Watters Examines Trump’s Outreach To Black Voters Amidst Shifting Political Tides

In a recent commentary on Fox News’ The Five, Jesse Watters delved into the intricacies of former President Donald Trump’s appeal to black voters and its implications for the current political landscape. Watters highlighted Trump’s historical popularity among black communities, noting a significant shift in support since his entry into politics as a Republican.

“Blacks loved Trump,” Watters emphasized, underscoring the enduring resonance Trump had before his presidential bid.

“So it does seem like they’re trying to say Trump’s racist, and they have to go all the way back into the 80s to say he’s racist,” he said. “I remember in the 80s, Blacks loved Trump. In the 90s they loved him. In the 2000s, Blacks wanted to be Trump. Everybody wanted to be Trump, no matter what color you are. That changed when he ran for president.”

He pointed out the strategic advantage Trump holds over President Joe Biden, particularly in minority communities where Biden’s support has faltered.

Watters elaborated on Trump’s tactical approach to voter outreach, citing his recent rally in the Bronx as a prime example of engaging with traditionally Democratic strongholds. He likened the relationship between politicians and voters to courtship, stressing the importance of active engagement and attention.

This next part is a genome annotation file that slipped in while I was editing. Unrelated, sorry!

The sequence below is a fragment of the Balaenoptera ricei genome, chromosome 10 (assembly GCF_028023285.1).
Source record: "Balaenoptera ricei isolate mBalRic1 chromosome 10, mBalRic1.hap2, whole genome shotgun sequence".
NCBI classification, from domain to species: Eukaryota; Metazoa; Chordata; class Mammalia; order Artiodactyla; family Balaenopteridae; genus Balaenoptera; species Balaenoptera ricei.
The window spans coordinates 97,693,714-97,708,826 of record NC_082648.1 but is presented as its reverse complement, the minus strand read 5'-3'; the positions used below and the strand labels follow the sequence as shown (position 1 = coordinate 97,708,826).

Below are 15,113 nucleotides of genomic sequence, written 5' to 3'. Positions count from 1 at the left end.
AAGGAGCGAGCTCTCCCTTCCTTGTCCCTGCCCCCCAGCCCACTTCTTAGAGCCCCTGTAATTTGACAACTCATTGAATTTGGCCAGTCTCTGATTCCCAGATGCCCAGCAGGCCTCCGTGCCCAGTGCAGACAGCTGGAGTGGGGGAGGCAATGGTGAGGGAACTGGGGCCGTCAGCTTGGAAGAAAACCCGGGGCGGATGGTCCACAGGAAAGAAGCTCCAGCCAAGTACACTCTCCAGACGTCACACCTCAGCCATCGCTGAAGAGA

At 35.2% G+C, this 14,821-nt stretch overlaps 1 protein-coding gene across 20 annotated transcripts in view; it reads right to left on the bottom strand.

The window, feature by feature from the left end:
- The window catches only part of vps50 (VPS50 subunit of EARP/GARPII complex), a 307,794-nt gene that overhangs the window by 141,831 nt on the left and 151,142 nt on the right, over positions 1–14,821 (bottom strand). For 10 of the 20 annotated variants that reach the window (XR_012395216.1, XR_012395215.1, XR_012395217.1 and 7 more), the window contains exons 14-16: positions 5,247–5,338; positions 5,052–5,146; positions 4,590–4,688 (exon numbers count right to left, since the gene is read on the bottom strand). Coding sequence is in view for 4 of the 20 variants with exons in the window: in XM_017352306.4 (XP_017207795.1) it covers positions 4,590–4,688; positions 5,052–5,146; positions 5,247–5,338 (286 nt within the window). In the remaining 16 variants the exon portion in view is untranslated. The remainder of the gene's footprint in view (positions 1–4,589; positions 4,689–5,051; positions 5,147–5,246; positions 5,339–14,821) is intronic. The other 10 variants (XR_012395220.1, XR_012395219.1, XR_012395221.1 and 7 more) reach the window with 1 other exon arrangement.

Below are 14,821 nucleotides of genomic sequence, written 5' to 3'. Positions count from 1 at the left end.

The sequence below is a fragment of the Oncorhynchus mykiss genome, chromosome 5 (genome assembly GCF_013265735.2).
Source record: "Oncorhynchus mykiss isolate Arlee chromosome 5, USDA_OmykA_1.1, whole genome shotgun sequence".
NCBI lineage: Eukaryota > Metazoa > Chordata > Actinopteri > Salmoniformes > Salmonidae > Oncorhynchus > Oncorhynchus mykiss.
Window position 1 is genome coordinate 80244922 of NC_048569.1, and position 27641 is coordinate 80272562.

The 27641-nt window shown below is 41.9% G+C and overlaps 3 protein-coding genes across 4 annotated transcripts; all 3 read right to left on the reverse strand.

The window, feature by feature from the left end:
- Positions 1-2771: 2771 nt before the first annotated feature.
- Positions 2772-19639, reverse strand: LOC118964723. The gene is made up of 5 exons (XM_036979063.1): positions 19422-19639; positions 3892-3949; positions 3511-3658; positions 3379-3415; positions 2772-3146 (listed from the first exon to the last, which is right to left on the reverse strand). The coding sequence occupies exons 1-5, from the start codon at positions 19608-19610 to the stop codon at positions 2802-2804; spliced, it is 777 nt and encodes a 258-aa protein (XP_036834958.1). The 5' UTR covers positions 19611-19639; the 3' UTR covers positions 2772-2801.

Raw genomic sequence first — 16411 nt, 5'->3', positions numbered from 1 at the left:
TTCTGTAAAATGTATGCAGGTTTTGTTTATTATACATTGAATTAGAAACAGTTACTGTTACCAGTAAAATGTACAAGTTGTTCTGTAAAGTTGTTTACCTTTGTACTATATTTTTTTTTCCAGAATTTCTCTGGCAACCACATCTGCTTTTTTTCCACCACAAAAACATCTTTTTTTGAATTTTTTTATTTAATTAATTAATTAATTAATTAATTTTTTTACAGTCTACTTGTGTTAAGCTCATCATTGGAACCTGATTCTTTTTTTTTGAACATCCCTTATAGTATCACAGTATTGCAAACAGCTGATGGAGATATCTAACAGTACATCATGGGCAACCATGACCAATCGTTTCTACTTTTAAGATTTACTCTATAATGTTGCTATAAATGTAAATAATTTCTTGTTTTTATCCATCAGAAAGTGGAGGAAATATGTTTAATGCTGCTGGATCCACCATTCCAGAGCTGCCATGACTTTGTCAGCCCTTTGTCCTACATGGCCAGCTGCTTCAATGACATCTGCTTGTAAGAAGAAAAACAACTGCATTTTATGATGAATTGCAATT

“And I don’t think Black Americans even really knew who Joe Biden was until Barack Obama tapped him for VP,” Watters said. “But the way the electoral system is in this country, because time is money. You know, a lot of the times you raise money in your own strongholds, and then you campaign in the battlegrounds and you kind of leave your other opponent’s base alone. That’s off the table now because Trump smells weakness. So he’s diving into Joe Biden’s base.”

“They want you to lavish attention on them. So the Bronx is now like hey, where you been all my life? Come over here. And he’s coming and he is going to come strong,” he added. “I think if you replicate this, maybe not in New York, but if you go into these deep blue precincts in Philly, you do it in Milwaukee, you do it in Atlanta, you do it in Detroit. If you can just get in a battleground, maybe three to four more percent of the Black and Hispanic vote in these cities.”

“That makes a huge difference in November,” Watters concluded.

The significance of Trump’s outreach efforts is further underscored by recent polling data, which indicates a notable increase in his support among black Americans. According to Wall Street Journal polling, thirty percent of black men and eleven percent of black women intend to vote for Trump in 2024, signaling a significant shift in political allegiances.

Conversely, President Biden’s support among black voters has seen a decline, as evidenced by an I&I/TIPP Poll survey. Biden’s loss of support among key demographics poses a significant challenge to his reelection prospects, particularly as Trump makes inroads into traditionally Democratic constituencies.

Watters’ analysis offers valuable insights into the evolving dynamics of American politics, highlighting the strategic maneuvers of both Trump and Biden as they navigate the complexities of voter outreach and electoral strategy.